LIBRARY: Tutorials Reviews Interviews Editorials Features Business Authors RSS Feed

Jerry Hofmann reviews StageTools

Jerry Hofmann reviews StageTools’s Moving Picture



A Creative COW "Real World" Product Review



Jerry Hofmann reviews StageTools’s Moving Picture
Jerry Hofmann
Jerry Hofmann
jlh productions
Denver, Colorado USA
©2002 Jerry Hofmann and CreativeCOW.net. All rights reserved.

Article Focus:
MovingPicture from StageTools is a dedicated program made for panning and zooming high resolution photographs for inclusion into projects edited in all the popular NLE's. In this article, Jerry Hofmann gives his impression of this great tool.


Non-linear editors are best used to edit with. Yes, they have tools to do compositing, but stand-alone compositors always will do either a better, or easier job of accomplishing compositing tasks. Yes, they have title tools, but stand-alone tilters do a better or easier job. That said, many editors often have the task of panning and zooming photographs for inclusion into their programs, and yes, most professional level non-linear editors will do the job. Maybe not fast, maybe not easily, but certainly can make a run at the chore.

After using Final Cut Pro since it was a baby and using Avid products for 13 years, I’ve been doing this chore within the application, or (much more often) spending the time with a camera to do the moves with by shooting the photos themselves. Of course, not being a great cameraman, and not having a motion control rig at the ready, I often spent a lot of time getting the photos on to tape. The smaller photographs were almost impossible to work with.

It’s been a tedious and often unsatisfying chore whether I was shooting it, or whether I was attempting to do the job in my NLE. Spending up to 20 minutes to just get it the way I want it to be, and then many times just buying what I ended up with because I just didn’t have more time to tweak in the NLE. Maybe it didn’t zoom in quite like I’d like it, but I ended up buying “something close” just because I couldn’t stand the frustration any more. After Effects might have done the job just as well, but certainly not easier than what I could do with Final Cut Pro (or Avid, or Media 100, or any other NLE you can name).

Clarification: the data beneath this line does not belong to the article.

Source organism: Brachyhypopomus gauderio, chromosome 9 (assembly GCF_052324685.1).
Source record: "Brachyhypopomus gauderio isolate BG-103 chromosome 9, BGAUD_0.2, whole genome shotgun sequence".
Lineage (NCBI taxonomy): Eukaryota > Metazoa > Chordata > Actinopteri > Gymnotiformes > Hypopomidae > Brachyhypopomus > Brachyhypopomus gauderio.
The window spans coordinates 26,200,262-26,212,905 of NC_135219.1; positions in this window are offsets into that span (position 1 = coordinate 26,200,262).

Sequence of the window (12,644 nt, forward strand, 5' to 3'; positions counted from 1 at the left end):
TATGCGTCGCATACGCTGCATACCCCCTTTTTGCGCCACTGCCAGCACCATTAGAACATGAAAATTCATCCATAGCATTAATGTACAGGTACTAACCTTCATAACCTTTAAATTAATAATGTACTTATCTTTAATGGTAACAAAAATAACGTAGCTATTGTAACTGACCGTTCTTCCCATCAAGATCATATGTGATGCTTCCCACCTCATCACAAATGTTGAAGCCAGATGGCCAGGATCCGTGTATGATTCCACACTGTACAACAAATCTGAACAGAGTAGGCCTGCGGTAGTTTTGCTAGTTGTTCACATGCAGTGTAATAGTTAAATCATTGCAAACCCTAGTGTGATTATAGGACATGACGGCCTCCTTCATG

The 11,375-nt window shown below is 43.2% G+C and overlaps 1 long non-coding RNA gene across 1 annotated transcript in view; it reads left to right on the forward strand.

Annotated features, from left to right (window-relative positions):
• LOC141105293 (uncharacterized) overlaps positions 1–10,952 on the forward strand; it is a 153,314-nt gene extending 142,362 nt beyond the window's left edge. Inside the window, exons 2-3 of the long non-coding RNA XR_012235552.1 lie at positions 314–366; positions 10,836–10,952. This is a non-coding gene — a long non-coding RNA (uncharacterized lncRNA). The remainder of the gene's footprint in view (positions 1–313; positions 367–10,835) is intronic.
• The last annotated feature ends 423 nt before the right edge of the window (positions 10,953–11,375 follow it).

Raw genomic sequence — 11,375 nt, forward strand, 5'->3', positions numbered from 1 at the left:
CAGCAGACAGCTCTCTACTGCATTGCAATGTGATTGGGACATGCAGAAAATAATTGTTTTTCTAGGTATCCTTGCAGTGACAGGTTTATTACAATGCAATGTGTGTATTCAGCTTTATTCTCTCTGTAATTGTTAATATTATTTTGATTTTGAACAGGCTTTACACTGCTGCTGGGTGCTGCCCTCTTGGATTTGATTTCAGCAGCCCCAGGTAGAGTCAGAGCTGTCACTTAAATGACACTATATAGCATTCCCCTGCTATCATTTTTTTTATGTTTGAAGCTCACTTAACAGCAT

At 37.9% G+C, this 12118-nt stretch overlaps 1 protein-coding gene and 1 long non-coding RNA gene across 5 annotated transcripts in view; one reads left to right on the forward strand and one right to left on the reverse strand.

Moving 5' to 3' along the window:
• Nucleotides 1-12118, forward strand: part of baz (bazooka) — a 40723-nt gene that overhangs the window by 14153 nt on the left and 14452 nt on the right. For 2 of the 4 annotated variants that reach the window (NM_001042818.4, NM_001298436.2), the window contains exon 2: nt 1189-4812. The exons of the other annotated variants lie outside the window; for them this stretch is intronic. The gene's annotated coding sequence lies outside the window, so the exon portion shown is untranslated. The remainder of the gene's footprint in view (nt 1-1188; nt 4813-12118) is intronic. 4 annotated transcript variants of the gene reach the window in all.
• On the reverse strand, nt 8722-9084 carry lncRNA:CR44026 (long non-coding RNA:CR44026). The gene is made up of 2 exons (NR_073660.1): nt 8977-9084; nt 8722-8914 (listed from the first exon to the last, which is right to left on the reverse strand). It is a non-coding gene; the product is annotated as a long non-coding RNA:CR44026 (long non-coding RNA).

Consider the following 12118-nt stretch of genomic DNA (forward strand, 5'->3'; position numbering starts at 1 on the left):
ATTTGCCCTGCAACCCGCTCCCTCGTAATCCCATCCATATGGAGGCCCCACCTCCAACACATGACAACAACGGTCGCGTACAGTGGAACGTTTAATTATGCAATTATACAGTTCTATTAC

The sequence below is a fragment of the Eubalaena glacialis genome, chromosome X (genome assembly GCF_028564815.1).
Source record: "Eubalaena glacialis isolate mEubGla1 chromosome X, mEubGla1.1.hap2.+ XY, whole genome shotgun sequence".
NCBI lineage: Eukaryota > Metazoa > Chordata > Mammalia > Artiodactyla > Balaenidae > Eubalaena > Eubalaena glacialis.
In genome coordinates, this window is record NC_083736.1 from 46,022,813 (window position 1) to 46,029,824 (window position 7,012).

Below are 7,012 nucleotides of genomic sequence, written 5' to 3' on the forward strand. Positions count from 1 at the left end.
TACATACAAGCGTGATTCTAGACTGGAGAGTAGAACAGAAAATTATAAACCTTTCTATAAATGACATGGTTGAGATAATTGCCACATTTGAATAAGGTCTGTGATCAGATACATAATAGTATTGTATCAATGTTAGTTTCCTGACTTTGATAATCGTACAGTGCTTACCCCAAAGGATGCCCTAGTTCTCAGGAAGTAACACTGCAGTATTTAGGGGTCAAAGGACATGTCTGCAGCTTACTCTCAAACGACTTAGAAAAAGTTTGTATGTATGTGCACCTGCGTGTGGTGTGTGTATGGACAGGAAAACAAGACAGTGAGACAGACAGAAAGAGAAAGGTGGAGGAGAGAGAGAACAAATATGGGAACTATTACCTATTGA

After hearing about MovingPicture, I reckoned that a program made to do this sort of work just might make things easier, and possibly better. Guess what? I was dead-on right. Far less than the cost of a single day rental on a computer controlled motion control camera rig, you can do this job easily and with the confidence that anyone looking at the finished product would swear you did this with a motion control camera.

MovingPicture from StageTools is a dedicated program made for panning and zooming high resolution photographs for inclusion into projects edited in all the popular NLE's. In fact you can pan and zoom high-resolution images up to 4,000 by 4000 pixels ala “Ken Burns” to your hearts content. It renders fast (it’s dual processor aware), and saves files in any video format you can think of, and programs these moves so much faster and more intuitively than any NLE I’ve ever seen. On top of that, it’s a snap to learn. I don’t think I spent 20 minutes reading the simple instructions and was a master of the program on my second try. Shoot, it would take me that long to setup a camera and light to work with! It took me one mistake on the duration of the movie I was making to quickly fix the problem and go again. (You smart folks out there will get it down pat on the first try.)

The image appears on the screen. Dragging and sizing a framing box icon on top of it changes the view, adding key frames onto the timeline. You see the image as it is programmed to be cropped in the Viewer as you go along. You can cut and paste the key frames, drag them to a later location, or delete them all you want. The keyframes hold the position and size information in a single keyframe, unlike most non-linear editors you don’t need to program a size change in one keyframe parameter and a position change in another parameter setting, always having to make sure that you are positioning in the same moment as a size change, and making sure you’ve programmed them both to ease in and out if you wish.